In a historic first, the UFC has released official concussion protocols following the results of a 484-page study on MMA.
On Tuesday, UFC alongside their Performance Institute in Las Vegas, Nevada released details of the digital journal on new concussion protocols. The title of the journal is “A Cross-Sectional Performance Analysis and Projection of the UFC Athlete.” Over the span of two years (2017-2019) the study analyzes data collected from UFC athletes, with the intention of providing safer competition for future fighters. In what is likely the most comprehensive study ever produced in the field of MMA, it will be a gigantic leap in helping fighters after they endure head trauma or any sort of traumatic brain injury (TBIs).
The journal is the second volume the UFC Performance Institute has published, the first volume on TBIs came in 2017, which is also the year the institution opened for business.
“The goal is we really want to support the ongoing development and performance behaviors and activities in the MMA gyms in the combat community globally,” said Duncan French, the UFC’s vice president of performance. “We are slowly aggregating our own insights and our information here in the Performance Institute, and we want to share that. We don’t want the PI to become an ivory tower where the information is only retained for a discrete 600 roster of fighters.”
Representatives at the UFC Performance Institute believe that disseminating the information is most helpful to the public and not just UFC fighters. The most ground-breaking information given was the new five-stage plan for fighters to implement after suffering a concussion. The concussion protocol the UFC will take is similar to what is already practiced in the NFL. Initially, it begins with two days of rest and then advances with two days of no-contact workouts. In what is essentially a questionnaire about symptoms, the UFC intends to utilize the tool to help prevent TBIs and injuries moving forward.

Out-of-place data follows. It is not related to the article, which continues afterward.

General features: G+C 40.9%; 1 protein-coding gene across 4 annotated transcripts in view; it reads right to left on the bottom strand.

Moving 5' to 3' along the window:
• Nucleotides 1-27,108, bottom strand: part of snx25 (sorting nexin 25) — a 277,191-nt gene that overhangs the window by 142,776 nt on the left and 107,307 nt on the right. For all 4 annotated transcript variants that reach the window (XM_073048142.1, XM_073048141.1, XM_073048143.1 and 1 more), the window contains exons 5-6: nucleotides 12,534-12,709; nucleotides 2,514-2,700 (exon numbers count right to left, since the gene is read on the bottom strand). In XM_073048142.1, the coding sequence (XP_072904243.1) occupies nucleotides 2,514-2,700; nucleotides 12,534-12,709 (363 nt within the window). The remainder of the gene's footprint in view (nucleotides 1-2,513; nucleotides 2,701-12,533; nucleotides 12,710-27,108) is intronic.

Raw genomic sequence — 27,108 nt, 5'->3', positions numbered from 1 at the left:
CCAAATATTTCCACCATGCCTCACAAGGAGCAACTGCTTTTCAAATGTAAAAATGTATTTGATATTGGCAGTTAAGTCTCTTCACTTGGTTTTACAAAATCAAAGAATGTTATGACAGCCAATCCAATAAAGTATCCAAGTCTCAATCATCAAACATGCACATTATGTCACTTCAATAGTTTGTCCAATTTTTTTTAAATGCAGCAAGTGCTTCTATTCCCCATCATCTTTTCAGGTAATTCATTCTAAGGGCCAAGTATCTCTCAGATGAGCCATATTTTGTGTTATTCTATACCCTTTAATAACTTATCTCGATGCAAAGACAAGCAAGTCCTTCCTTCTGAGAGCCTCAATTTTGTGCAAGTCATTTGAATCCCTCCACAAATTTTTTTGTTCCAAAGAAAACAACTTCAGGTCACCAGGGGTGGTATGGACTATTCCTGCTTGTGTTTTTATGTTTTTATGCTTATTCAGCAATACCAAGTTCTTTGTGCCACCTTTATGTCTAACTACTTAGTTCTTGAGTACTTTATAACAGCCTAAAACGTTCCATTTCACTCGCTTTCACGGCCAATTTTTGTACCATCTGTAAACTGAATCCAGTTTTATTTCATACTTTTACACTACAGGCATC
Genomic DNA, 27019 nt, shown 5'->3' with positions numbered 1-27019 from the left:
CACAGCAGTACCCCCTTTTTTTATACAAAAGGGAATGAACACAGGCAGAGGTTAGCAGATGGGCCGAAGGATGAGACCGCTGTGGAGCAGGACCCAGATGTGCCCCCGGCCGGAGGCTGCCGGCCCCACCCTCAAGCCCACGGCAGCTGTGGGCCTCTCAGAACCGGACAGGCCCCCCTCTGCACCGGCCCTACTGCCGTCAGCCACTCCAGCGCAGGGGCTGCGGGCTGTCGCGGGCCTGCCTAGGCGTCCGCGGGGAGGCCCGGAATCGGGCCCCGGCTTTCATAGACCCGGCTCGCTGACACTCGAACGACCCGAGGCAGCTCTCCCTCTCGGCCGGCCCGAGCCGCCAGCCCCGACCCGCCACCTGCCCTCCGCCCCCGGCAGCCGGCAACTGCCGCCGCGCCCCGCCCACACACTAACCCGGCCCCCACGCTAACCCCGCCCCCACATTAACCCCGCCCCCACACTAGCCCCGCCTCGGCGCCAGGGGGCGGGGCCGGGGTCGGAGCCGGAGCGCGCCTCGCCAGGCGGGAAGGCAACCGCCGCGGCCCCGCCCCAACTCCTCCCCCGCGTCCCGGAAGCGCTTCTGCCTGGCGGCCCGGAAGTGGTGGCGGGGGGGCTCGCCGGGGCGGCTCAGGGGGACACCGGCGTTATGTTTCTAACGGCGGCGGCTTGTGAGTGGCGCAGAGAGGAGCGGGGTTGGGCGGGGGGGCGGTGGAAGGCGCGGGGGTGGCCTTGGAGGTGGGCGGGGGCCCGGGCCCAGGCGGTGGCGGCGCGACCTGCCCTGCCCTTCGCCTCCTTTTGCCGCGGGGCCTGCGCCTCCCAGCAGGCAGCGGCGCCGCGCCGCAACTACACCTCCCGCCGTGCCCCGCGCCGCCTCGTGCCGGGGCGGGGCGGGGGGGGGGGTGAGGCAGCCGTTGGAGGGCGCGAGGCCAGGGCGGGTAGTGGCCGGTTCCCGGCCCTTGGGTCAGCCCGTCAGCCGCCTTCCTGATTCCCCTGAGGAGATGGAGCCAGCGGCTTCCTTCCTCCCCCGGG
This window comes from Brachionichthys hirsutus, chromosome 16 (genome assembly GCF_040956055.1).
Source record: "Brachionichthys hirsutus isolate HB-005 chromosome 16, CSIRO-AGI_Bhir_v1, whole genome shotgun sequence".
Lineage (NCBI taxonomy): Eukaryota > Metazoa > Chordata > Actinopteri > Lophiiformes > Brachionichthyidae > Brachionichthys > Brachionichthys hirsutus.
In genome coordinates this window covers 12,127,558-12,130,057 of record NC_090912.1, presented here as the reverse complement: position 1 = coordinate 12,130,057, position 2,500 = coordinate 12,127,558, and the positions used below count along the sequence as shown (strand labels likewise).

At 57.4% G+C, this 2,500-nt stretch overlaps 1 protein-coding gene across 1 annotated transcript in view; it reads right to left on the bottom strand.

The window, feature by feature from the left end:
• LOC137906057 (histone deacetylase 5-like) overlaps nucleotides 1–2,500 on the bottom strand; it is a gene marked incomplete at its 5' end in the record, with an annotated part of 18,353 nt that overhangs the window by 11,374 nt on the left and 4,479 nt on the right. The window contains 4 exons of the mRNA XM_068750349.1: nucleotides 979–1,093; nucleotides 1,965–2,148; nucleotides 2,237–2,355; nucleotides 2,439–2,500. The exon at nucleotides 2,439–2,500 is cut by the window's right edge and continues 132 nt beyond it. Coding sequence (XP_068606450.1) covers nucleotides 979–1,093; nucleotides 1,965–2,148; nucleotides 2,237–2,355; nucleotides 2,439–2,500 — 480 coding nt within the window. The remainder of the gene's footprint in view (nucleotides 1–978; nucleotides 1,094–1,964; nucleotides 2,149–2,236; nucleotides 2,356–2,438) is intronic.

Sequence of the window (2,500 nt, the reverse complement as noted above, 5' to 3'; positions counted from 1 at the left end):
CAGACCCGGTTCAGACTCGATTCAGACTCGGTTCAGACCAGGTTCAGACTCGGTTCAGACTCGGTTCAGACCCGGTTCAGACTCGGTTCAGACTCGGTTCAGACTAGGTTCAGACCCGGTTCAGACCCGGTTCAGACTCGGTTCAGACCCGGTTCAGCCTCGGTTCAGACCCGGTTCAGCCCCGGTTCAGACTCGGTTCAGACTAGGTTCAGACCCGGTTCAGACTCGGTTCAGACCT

Following the first few steps, the fighter is instructed to ease themselves slowly back into rigorous activities. Ultimately, the final stage in the protocol is live sparring, which is there to help simulate the feeling of a real fight. Additionally, the digital journal describes slowly adding rounds to the sparring as time passes and that returning with full contact will require a physician’s approval first.
In the end, it’s a great tool to help the UFC and other promotions carve a safe path for individuals should they become a victim to the harmful effects of concussions. Perhaps, the journal publication could also have a positive impact on studies examining Chronic traumatic encephalopathy as well (AKA: CTE).
What do you make of the giant study conducted by the UFC Performance Institute? Let us know below what you think!